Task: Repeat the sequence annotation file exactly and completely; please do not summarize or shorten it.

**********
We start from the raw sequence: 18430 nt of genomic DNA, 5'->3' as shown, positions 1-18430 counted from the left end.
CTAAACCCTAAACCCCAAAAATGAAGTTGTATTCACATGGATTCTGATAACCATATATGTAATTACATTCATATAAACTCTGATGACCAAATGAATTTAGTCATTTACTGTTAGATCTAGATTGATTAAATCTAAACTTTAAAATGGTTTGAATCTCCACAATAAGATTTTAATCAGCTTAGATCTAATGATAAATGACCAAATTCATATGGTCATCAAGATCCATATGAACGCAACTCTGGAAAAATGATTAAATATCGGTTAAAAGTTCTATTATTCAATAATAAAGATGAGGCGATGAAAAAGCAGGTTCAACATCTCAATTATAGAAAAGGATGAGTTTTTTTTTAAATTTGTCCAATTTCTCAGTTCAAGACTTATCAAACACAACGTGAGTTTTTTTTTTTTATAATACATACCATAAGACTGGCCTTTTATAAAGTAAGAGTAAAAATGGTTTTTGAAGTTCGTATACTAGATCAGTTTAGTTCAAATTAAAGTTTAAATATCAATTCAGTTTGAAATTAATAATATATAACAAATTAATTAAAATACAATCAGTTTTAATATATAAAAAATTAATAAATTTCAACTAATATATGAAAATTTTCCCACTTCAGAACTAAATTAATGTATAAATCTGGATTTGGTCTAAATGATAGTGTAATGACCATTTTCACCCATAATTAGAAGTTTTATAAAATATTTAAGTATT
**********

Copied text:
We start from the raw sequence: 18430 nt of genomic DNA, 5'->3' as shown, positions 1-18430 counted from the left end.
CTAAACCCTAAACCCCAAAAATGAAGTTGTATTCACATGGATTCTGATAACCATATATGTAATTACATTCATATAAACTCTGATGACCAAATGAATTTAGTCATTTACTGTTAGATCTAGATTGATTAAATCTAAACTTTAAAATGGTTTGAATCTCCACAATAAGATTTTAATCAGCTTAGATCTAATGATAAATGACCAAATTCATATGGTCATCAAGATCCATATGAACGCAACTCTGGAAAAATGATTAAATATCGGTTAAAAGTTCTATTATTCAATAATAAAGATGAGGCGATGAAAAAGCAGGTTCAACATCTCAATTATAGAAAAGGATGAGTTTTTTTTTAAATTTGTCCAATTTCTCAGTTCAAGACTTATCAAACACAACGTGAGTTTTTTTTTTTTATAATACATACCATAAGACTGGCCTTTTATAAAGTAAGAGTAAAAATGGTTTTTGAAGTTCGTATACTAGATCAGTTTAGTTCAAATTAAAGTTTAAATATCAATTCAGTTTGAAATTAATAATATATAACAAATTAATTAAAATACAATCAGTTTTAATATATAAAAAATTAATAAATTTCAACTAATATATGAAAATTTTCCCACTTCAGAACTAAATTAATGTATAAATCTGGATTTGGTCTAAATGATAGTGTAATGACCATTTTCACCCATAATTAGAAGTTTTATAAAATATTTAAGTATT